Offshore driller Transocean is facing a lawsuit that could have an adverse effect on its liquidity.
The company’s indirect subsidiary Global Marine has been sued by Wilmington Trust Company, over an alleged default under the indenture governing its $300 million of outstanding 7.00% Notes due June 2028.
Wilmington Trust has retained Pryor Cashman as co-counsel in the case.
According to Pryor Cashman, in 1998, Global Marine Inc. issued approximately $300 million of debt securities for which Wilmington acts as indenture trustee.
As indenture trustee, Wilmington alleges that beginning in 2004, Global Marine pursued a strategy of selling off its operating assets. That strategy culminated in 2016 when Global Marine allegedly breached various provisions of the indenture by completing the sale of substantially all of its assets.
Wilmington seeks a declaration that Global Marine’s asset sales violated the terms of the indenture and a judgment for all amounts due and owing under the indenture and debt securities as a result of Global Marine’s alleged breach.
Transocean, which disagrees with the charge, said on Friday that the lawsuit had been filed on November 28.
“The company disagrees with the assertions in the lawsuit and believes that Global Marine is in compliance with the indenture and has meritorious defenses against these allegations, although it can make no assurance regarding the outcome of the lawsuit, including the actual amount that would be due in the event that the lawsuit is successful,” Transocean said.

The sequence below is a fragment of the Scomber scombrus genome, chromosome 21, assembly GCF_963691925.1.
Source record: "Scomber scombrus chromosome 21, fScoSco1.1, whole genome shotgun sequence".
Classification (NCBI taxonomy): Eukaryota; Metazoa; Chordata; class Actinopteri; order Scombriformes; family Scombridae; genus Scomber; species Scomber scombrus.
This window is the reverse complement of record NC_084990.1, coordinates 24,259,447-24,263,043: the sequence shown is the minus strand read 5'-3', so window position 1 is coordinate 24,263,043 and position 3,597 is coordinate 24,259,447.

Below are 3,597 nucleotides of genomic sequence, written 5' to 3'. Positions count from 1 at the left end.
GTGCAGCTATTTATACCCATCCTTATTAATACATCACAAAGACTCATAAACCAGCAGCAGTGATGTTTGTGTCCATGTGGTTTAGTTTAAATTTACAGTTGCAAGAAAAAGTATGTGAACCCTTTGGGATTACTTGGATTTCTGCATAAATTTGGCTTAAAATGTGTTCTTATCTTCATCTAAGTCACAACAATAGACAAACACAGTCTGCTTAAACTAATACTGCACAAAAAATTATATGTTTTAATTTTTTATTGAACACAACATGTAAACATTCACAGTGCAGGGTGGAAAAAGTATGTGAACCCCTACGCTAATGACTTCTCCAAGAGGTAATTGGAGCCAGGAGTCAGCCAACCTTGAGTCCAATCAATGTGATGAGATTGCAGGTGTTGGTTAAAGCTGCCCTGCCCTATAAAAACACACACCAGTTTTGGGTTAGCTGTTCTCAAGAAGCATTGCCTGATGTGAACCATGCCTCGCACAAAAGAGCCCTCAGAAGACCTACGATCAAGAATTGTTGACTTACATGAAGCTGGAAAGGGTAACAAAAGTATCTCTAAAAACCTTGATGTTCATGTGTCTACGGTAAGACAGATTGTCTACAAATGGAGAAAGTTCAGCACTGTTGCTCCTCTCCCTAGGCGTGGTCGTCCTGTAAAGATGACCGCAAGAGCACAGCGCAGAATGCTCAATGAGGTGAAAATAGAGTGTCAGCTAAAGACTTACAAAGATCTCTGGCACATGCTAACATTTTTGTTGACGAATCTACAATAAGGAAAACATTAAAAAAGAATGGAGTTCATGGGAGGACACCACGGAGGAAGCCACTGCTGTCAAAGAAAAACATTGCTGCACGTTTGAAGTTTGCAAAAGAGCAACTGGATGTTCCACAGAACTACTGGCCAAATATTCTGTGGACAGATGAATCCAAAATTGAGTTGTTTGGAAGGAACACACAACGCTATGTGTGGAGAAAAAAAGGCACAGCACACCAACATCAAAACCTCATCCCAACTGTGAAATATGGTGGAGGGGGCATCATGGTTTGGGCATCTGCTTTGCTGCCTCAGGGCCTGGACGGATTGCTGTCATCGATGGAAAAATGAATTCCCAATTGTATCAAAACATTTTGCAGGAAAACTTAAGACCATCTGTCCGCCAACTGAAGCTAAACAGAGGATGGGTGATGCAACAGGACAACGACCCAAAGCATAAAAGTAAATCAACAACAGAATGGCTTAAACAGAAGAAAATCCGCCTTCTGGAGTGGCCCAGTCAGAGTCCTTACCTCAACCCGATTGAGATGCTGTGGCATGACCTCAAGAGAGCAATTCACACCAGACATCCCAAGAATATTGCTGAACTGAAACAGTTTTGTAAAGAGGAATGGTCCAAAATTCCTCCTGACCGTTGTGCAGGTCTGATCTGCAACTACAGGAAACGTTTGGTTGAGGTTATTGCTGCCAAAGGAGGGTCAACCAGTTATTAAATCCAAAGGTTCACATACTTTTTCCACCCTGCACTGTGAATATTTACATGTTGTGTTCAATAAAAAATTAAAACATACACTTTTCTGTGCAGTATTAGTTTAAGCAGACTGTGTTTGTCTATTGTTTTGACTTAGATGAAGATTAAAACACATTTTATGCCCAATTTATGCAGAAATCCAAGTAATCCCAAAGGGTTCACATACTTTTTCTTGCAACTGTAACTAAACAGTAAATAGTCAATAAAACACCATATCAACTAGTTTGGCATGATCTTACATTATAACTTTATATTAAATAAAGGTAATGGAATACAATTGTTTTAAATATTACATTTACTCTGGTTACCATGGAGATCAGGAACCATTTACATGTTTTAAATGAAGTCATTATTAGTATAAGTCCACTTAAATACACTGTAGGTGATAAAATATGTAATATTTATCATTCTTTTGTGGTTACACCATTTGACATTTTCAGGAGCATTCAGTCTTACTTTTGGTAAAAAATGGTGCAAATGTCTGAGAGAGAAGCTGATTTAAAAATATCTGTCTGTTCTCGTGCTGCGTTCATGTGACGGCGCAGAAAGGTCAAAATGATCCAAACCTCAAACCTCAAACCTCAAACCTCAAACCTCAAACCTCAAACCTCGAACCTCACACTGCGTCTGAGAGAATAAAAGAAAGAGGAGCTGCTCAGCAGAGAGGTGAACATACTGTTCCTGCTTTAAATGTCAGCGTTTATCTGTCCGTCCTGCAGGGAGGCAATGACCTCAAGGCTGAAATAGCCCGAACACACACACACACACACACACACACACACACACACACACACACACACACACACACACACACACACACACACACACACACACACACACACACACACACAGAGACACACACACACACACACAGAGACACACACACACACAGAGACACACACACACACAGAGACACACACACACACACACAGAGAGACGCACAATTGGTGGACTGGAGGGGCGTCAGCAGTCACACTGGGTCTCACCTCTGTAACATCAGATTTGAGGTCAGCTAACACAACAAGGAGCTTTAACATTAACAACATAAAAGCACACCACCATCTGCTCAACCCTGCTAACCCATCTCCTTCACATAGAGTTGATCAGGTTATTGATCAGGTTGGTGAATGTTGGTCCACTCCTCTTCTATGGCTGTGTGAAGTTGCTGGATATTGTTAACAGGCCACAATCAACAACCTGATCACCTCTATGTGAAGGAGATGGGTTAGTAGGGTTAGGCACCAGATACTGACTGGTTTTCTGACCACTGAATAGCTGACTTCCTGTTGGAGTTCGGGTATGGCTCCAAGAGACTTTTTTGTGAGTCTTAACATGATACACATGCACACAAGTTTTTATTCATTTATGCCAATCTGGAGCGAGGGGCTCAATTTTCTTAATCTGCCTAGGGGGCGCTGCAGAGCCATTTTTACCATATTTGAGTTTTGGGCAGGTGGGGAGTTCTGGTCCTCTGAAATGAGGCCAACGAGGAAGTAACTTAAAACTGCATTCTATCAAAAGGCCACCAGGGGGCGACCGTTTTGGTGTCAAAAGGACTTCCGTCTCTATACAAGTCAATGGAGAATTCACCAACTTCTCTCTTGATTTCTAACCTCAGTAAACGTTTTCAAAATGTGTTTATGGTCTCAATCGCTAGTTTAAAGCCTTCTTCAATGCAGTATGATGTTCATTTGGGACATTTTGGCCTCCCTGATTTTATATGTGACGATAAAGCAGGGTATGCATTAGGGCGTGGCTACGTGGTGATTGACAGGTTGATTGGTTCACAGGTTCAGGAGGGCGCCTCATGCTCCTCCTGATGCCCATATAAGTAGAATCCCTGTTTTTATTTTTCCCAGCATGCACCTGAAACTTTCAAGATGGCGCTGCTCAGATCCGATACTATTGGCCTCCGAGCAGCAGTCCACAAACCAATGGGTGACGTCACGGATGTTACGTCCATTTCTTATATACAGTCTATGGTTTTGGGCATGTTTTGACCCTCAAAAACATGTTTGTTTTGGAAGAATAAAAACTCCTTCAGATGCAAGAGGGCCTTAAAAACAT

According to Transocean, the notes are neither guaranteed by, nor recourse to, Transocean or other subsidiaries of the company.
However, Transocean has warned that if the court ultimately determines that an event of default had occurred, Global Marine could potentially be obligated to pay prior to scheduled maturity the principal amount of notes outstanding as well as other amounts under the indenture.
In addition, Transocean said, the acceleration of the amounts due under the indenture could, absent a waiver from the requisite lenders, result in an event of default under Transocean’s currently undrawn $3 billion revolving credit facility.
“Any requirement to pay all of the Global Marine notes prior to scheduled maturity or the inability of the company to access the company’s revolving credit facility, prior to their respective scheduled maturity dates, could have an adverse effect on the company’s liquidity position. The company intends to vigorously defend the lawsuit,” Transocean said.